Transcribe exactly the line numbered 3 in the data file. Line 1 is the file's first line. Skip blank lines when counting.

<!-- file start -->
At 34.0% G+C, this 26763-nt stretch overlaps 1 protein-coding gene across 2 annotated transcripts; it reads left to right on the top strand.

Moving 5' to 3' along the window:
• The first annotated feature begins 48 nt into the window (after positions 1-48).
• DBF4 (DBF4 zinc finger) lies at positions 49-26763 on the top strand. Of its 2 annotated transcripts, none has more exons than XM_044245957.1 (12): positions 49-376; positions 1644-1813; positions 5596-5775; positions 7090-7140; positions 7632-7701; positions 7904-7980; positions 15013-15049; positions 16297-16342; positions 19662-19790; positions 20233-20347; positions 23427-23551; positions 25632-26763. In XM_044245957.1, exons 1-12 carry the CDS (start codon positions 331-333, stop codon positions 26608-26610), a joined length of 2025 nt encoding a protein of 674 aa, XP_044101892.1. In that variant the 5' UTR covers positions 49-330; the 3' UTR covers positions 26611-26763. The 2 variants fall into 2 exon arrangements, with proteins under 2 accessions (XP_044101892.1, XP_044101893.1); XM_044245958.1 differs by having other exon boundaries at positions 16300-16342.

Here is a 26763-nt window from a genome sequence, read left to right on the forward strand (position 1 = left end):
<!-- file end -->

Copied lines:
• The first annotated feature begins 48 nt into the window (after positions 1-48).